"We must be concerned in this country about energy," President Bush told reporters in December 2000. "We must be concerned about shortages and at the same time, obviously, concerned about conservation."

Energy Resources on the Web takes this statement seriously. The inspiration for this site was research I conducted for my thesis project here at the College of Journalism and Communications at the University of Florida where I am a candidate for a master's degree in mass communication. The project -- a series of four magazine articles -- was titled: "American Society at the Threshold of a New Era in Environmental Policy: An In-Depth Look at Our Myopic Approach to Transportation, Energy, Economic, And Climate Issues and Fresh Perspectives for the New Millennium." My interest in the subject matter did not abate after my successful defense of the project in April, 2001. Rather, the research and discussions piqued my curiosity about these timely issues of national and international consequence. With politicians warning of an imminent energy crisis, it seems worthwhile to explore a number of strategies to avert such a situation. This site is intended to introduce a brief overview of our current energy and transportation situation and what the future holds in these areas. This is not a one-sided, brainwashing site. My research was conducted as an objective journalist, and I am presenting facts as well as multiple web sources for you to use as you choose.

Quick Facts:

An energy crisis???
Are we, in fact, on an irreversible course toward blackouts like those in California or gas lines akin to those of the 1970s? Hardly, say some: "...An 'energy crisis' is convenient for an administration to justify its about-face on carbon dioxide emissions and its hunger to drill in the Arctic National Wildlife Refuge (ANWR). Though if there really is a crisis, shouldn't we be pulling out all the stops." -- The New Republic, April 2, 2001. Indeed, Vice President Cheney warned on NBC's "Meet the Press" that if we don't develop more energy resources, we could face "rolling blackouts in the entire country." More and more people are now scared of this fate: According to a March 2001 CNN/Time poll, 1 in 5 Americans think the country is in an energy crisis. But wouldn't "pulling out all the stops" entail a pinch of conservation and a dash of alternatives to mix in with all that drilling? That is what you will be able to explore on this site and across the web.

Why the Web?
The energy situation in our country will become more important as time wears on and as energy supplies decrease. While people tend to rely on the media to inform them on issues with which they have little direct experience, the proliferation of information on the web is unprecedented. "Surfing the web" is an increasingly popular way for people to seek out information, and it is a great way to get a message out and get people involved. For the purposes of this site, you can learn more about the current energy situation as well as how your transportation and energy use impact the environment. With the web, people can cater the information to their own needs -- sign up for listservs, get email updates, conduct searches and browse the web. As I found out during my thesis project research, the web is a bountiful resource for inquiring minds. Although I conducted a great deal of my research in the library (for a list of useful "pulp-based" materials, please go to the Sources page), I spent what some would consider an unhealthy amount of time logged on to the Internet. But the countless hours of web research paid off, and I've chosen a few of the best resources for this site.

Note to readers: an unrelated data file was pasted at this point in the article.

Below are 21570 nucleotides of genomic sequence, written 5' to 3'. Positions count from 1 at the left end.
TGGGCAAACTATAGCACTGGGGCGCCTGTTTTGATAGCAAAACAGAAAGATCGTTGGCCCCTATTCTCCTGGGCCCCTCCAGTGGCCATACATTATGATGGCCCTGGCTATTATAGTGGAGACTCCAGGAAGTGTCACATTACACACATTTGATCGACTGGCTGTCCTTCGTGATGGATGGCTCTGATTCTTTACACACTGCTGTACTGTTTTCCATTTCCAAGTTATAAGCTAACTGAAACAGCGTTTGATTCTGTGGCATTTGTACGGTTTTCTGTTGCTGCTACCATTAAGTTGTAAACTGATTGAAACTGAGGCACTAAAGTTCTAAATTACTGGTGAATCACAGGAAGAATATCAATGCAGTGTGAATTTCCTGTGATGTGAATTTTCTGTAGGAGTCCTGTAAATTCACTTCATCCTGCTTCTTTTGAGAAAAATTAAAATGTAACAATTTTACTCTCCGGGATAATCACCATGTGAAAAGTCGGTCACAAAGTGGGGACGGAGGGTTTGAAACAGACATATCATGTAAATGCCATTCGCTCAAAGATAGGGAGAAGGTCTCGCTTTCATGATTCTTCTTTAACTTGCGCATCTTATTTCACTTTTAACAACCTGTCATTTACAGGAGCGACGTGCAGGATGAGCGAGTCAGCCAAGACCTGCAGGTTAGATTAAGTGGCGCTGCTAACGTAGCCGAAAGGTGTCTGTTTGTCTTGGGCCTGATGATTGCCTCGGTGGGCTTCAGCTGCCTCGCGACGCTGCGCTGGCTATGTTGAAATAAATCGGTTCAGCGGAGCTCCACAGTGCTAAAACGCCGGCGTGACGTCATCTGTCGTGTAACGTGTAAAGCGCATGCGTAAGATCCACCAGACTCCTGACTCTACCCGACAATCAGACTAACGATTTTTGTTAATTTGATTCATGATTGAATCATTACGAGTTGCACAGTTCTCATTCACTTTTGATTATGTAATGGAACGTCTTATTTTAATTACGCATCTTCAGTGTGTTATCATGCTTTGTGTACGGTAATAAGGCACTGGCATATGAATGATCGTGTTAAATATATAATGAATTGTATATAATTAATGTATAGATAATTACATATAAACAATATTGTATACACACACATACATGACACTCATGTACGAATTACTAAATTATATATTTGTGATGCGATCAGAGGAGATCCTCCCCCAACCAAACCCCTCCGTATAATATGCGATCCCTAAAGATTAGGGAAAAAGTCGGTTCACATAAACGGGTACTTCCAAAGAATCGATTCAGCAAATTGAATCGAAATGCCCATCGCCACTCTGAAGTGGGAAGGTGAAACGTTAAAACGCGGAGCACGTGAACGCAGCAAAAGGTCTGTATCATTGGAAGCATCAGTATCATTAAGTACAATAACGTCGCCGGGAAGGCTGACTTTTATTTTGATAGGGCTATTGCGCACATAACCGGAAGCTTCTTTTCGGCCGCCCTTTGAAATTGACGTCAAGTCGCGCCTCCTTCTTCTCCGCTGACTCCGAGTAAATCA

To get you started, the following are some great web resources for news related to energy and the environment:
Environmental Media Services provides a ton of information on every conceivable environmental issue.

The World Resources Institute has a comprehensive section of Online Resources related to environmental issues.

Try the Earth Island Institute for a variety of issues, including energy-efficiency and climate change.

For cutting-edge articles about environment, politics and other issues, check out Mother Jones.

The New York Times not surprisingly covers important environmental issues on almost a daily basis.

Try both The New Republic and The Weekly Standard for different takes on political, and sometimes environmental, news.


All of the issues included on this site are interconnected in this web I've chosen to call "Energy Resources on the Web" and have divided up in the following manner:
Fossil Fuels
Talks briefly of our dependence on fossil fuels as well as current efforts to increase energy supplies. Addresses the Bush administration's determination to drill for oil in the Arctic National Wildlife Refuge.
Examines the popularity of and problems with Sport Utility Vehicles and the issue of fuel economy.
This page looks at alternatives to fossil fuel consumption. Included is information on hybrid and fuel cell vehicles and solar, wind, and geothermal power. This section also touches on the issue of global warming.
Here you will find strictly "pulp-based" resources: those that you'll actually have to venture to the library or bookstore to find. They are mostly academic books and journals, but I found them to be both interesting and useful.
Each page contains a brief background of the issue and a list of key links to other related resources available on the web. The text of this site is intended solely to introduce you to the basics. If you would like to learn more, the links cover most of the bases and, whether you are a consumer, student, teacher, or other, should lead you to the information you are looking for.

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